Uncontrolled industrial and mining discharges pollute Peru's water resources and coastal areas; rural cultivation of coca destroys its forests. Peru is endowed with South America's widest range of resources but has a weak environmental protection framework. Efforts at regulation are uncoordinated, typified by scattered and conflicting legislation, widespread noncompliance, and poor enforcement.
The government promulgates the country's first Environment and Natural Resource Code. The Code sets forth an outline for an effective national environmental policy, but fails to set up an authority or financial mechanisms for its applications. In the meantime, the opening of the Peruvian market to imported, used vehicles brings a surge in automobile use and, concurrently, automobile emissions.
Congress approves a law creating the National Environmental Council (CONAM), Peru's first environmental authority at the central level. CONAM has a host of responsibilities, from formulation, coordination, and evaluation of national environmental policy to initiation of civil and/or criminal action against polluters. Environmental legislation, still in the development stages, is weakly enforced.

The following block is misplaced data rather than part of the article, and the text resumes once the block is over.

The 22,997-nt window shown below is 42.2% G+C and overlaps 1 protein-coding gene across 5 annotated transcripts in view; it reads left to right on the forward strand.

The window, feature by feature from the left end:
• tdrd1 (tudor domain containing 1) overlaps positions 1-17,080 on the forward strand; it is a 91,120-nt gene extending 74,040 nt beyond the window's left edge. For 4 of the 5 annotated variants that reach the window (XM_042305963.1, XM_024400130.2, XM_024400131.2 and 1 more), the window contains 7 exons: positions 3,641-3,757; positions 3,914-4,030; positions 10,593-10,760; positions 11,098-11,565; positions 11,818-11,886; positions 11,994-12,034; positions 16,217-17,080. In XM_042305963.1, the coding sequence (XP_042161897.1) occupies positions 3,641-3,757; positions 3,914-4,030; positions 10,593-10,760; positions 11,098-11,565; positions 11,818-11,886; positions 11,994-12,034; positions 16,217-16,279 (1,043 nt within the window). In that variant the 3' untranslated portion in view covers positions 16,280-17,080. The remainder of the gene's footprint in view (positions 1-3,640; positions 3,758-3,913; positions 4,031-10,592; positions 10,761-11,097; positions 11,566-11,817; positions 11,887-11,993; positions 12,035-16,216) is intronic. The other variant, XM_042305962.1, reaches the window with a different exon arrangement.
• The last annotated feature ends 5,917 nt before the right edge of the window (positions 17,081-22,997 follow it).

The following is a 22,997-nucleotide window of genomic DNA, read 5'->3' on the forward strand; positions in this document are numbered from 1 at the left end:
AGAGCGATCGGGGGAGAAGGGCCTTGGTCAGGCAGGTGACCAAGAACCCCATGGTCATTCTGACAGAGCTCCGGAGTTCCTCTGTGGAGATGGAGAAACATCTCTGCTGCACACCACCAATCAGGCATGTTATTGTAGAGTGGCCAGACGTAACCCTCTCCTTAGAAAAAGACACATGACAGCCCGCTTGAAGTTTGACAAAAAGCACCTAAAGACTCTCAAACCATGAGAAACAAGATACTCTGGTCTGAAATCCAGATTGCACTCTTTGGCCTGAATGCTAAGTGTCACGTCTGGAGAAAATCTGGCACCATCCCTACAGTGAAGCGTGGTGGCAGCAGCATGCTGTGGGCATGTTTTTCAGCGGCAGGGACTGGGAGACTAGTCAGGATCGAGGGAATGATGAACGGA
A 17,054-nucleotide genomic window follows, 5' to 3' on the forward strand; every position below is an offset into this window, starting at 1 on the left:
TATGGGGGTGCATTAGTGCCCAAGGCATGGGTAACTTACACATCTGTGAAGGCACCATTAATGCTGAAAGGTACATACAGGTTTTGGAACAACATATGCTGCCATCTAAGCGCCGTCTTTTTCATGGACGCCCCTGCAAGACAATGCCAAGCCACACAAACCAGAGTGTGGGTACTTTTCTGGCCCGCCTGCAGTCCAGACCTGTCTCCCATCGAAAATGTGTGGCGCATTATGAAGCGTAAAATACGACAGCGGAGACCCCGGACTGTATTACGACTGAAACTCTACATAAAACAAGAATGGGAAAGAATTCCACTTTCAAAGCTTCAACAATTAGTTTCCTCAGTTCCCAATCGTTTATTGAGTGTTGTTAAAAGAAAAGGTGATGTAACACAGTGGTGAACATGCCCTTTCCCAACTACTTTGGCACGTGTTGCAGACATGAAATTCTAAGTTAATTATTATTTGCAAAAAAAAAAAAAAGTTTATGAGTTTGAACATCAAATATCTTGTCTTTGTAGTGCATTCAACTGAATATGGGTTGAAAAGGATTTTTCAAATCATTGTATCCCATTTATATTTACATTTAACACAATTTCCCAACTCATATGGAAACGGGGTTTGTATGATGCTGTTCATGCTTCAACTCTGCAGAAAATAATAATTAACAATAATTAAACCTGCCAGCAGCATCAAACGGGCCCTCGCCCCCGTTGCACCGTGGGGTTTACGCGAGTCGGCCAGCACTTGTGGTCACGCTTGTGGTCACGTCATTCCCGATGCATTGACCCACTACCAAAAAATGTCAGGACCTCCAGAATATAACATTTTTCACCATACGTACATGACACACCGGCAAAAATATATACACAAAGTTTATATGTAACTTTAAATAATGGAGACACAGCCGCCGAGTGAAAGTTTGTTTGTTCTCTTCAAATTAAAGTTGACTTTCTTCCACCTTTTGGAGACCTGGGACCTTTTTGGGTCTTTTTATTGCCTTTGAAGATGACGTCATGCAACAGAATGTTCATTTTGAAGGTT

Peru suffers from a particularly severe El Niño effect, the annual warming of sea temperatures of its coast. El Niño brings a combination of droughts and floods, cripples the fishing industry, and wreaks havoc on storm-vulnerable crops. Storms and mudslides also cause environmental damage and sanitation challenges.
The government and private sector begin to cooperate on environmental protection in the tourism sector. Laws governing the timber industry are overhauled, with conditions placed on logging and exports. A 5,000-square-mile stretch of rainforest is transformed into a national park. An environmental movement protests plans for mineral extraction after gold deposits are discovered in the Northwest.
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